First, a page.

Image: Courtesy of Andrew Leuchter et al.
Scientists have recognized for some time that people suffering from depression often experience a substantial reduction in symptoms when given a placebo. In fact, this observation has led some researchers to propose that up to 75 percent of the apparent efficacy of antidepressant medicine may actually be attributable to the placebo effect. Determining the cause of a patient’s improvement under such circumstances is no easy task. But the results of a new study may shed light on the matter. According to a report in the January issue of the American Journal of Psychiatry, depressed patients who respond to placebo treatment do exhibit a change in brain function, but one that differs from that seen in patients who respond to medication.
Using so-called quantitative electroencephalography imaging, a team of researchers at the University of California at Los Angeles studied electrical activity in the brains of 51 depressed patients receiving either placebo treatment or active medication. Patients who responded favorably to the placebo, the investigators found, showed increased activity in a region of the brain known as the prefrontal cortex. Those who responded to medication, in contrast, exhibited suppressed activity in that area. The image shown here illustrates changes in prefrontal cortex activity over time in the placebo responders group (top row) and the medication responders group (bottom row), with red indicating an increase in activity and blue-green representing a decrease. "Both treatments affect prefrontal brain function," the researchers write, "but they have distinct effects and time courses."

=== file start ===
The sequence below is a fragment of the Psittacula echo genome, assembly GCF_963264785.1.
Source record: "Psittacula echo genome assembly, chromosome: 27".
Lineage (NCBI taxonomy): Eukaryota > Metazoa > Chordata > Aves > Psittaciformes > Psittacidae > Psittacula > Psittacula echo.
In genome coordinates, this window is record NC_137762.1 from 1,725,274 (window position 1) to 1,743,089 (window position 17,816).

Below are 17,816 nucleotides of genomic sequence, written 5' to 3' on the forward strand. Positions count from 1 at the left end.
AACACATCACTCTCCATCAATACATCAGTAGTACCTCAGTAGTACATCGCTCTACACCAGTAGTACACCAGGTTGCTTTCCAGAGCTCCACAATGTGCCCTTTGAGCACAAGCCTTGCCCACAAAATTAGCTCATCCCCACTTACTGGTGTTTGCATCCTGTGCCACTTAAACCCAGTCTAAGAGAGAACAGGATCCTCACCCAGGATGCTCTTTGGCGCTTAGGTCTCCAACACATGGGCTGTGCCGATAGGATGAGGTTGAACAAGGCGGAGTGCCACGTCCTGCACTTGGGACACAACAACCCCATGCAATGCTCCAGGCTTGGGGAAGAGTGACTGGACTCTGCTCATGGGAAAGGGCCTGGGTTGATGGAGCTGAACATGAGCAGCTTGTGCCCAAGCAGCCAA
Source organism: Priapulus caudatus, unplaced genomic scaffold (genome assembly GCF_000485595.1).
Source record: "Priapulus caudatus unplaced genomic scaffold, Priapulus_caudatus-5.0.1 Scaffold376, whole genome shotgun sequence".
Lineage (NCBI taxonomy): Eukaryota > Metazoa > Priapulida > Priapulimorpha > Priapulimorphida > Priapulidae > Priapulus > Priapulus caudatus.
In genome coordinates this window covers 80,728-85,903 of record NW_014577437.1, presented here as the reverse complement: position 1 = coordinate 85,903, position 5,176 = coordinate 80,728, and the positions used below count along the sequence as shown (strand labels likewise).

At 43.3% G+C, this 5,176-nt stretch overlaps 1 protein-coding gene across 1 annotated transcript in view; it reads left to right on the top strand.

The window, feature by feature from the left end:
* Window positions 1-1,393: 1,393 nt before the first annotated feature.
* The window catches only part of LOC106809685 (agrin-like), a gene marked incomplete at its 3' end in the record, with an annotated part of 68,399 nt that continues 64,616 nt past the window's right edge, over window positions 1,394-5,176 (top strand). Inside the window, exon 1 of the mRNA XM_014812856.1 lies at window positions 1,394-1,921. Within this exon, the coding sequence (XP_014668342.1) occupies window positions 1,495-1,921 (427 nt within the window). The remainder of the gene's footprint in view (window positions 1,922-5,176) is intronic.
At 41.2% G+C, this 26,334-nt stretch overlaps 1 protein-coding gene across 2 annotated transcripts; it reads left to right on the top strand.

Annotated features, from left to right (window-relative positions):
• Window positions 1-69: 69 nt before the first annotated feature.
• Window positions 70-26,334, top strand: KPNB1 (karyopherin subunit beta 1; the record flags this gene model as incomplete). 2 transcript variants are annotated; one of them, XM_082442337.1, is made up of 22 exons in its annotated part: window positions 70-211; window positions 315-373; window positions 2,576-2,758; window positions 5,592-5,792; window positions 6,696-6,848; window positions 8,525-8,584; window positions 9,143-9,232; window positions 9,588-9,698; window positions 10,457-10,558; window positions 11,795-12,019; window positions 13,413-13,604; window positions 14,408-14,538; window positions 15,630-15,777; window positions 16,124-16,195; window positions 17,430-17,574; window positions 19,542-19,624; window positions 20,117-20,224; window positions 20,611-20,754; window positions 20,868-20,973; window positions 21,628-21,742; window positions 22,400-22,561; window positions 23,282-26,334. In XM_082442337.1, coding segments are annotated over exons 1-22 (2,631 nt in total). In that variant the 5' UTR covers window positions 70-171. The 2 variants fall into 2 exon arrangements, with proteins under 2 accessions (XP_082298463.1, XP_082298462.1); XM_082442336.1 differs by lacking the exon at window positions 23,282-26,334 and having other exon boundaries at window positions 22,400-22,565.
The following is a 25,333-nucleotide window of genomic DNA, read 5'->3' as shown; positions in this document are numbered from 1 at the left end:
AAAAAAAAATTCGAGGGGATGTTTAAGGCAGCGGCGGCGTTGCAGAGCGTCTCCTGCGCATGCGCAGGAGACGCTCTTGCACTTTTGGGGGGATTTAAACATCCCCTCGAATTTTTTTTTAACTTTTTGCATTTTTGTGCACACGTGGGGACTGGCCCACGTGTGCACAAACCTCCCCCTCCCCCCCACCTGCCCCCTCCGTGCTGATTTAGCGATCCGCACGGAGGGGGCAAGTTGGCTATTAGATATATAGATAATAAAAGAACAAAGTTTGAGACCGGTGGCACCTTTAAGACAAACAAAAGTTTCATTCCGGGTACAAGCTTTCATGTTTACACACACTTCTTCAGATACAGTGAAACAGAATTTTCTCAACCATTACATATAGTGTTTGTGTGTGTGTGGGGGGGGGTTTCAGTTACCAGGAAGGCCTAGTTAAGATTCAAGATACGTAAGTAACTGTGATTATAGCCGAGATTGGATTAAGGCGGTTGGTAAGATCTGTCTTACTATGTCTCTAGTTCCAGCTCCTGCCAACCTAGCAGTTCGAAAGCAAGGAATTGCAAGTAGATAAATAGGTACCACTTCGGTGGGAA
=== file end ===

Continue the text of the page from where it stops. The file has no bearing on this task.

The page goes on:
These results "show us that there are different pathways to improvement for people suffering from depression," team member Andrew Leuchter notes. “Medications are effective, but there may be other ways to help people get better," he adds. "If we can identify what some of the mechanisms are that help people get better with placebo, we may be able to make treatments more effective.”
Kate Wong | Scientific American
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